Chola, L., et al., Reducing diarrhoea deaths in South Africa: costs and effects of scaling up essential interventions to prevent and treat diarrhoea in under-five children. BMC Public Health, 2015. 15: p. 394.
Diarrhoea is one of the leading causes of morbidity and mortality in South African children, accounting for approximately 20% of under-five deaths. Though progress has been made in scaling up multiple interventions to reduce diarrhoea in the last decade, challenges still remain. In this paper, we model the cost and impact of scaling up 13 interventions to prevent and treat childhood diarrhoea in South Africa.
Modelling was done using the Lives Saved Tool (LiST). Using 2014 as the baseline, intervention coverage was increased from 2015 until 2030. Three scale up scenarios were compared: by 2030, 1) coverage of all interventions increased by ten percentage points; 2) intervention coverage increased by 20 percentage points; 3) and intervention coverage increased to 99%.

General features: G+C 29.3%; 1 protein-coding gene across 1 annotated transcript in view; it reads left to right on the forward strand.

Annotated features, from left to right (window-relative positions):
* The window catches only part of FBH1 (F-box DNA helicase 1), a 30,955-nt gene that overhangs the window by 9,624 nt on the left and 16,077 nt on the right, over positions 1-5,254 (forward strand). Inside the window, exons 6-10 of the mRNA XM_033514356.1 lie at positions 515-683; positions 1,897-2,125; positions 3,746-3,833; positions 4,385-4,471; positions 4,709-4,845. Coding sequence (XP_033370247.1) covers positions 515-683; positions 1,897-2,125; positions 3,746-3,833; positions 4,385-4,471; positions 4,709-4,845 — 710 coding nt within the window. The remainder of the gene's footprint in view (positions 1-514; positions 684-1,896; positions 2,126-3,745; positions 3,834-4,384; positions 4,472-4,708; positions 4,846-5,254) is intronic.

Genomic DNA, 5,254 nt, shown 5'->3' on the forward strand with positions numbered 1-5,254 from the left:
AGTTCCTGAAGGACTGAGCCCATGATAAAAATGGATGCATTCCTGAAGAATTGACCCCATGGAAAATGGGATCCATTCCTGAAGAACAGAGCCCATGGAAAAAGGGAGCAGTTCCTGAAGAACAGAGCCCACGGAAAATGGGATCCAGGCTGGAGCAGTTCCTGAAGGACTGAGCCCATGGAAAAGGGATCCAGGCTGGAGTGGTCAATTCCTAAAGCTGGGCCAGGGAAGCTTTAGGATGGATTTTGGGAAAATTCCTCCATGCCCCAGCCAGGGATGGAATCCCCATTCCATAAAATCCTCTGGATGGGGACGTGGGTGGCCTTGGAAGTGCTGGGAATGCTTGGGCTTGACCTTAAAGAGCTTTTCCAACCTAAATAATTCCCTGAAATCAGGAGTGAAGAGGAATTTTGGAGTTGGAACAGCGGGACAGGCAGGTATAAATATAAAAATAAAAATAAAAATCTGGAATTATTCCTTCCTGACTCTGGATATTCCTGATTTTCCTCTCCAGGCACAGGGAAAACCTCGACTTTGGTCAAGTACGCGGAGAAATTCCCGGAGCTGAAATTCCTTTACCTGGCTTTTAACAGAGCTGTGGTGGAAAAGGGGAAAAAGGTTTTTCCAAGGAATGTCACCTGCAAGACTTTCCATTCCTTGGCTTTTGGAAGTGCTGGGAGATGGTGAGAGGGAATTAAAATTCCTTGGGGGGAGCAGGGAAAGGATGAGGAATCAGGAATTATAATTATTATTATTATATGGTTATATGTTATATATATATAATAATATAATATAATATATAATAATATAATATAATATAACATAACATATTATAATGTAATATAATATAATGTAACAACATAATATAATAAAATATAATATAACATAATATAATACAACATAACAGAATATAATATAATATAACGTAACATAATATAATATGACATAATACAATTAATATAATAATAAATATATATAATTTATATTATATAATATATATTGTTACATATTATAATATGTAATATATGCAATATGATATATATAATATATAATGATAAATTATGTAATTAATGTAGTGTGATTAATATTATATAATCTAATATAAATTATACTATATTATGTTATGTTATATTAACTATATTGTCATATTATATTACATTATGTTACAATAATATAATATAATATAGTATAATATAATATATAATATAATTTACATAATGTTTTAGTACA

The model estimates 13 million diarrhoea cases at baseline. Scaling up intervention coverage averted between 3 million and 5.3 million diarrhoea cases. In 2030, diarrhoeal deaths are expected to reduce from an estimated 5,500 in 2014 to 2,800 in scenario one, 1,400 in scenario two and 100 in scenario three. The additional cost of implementing all 13 interventions will range from US$510 million (US$9 per capita) to US$960 million (US$18 per capita), of which the health system costs range between US$40 million (less than US$1 per capita) and US$170 million (US$3 per capita).
Scaling up 13 essential interventions could have a substantial impact on reducing diarrhoeal deaths in South African children, which would contribute toward reducing child mortality in the post-MDG era. Preventive measures are key and the government should focus on improving water, sanitation and hygiene. The investments required to achieve these results seem feasible considering current health expenditure.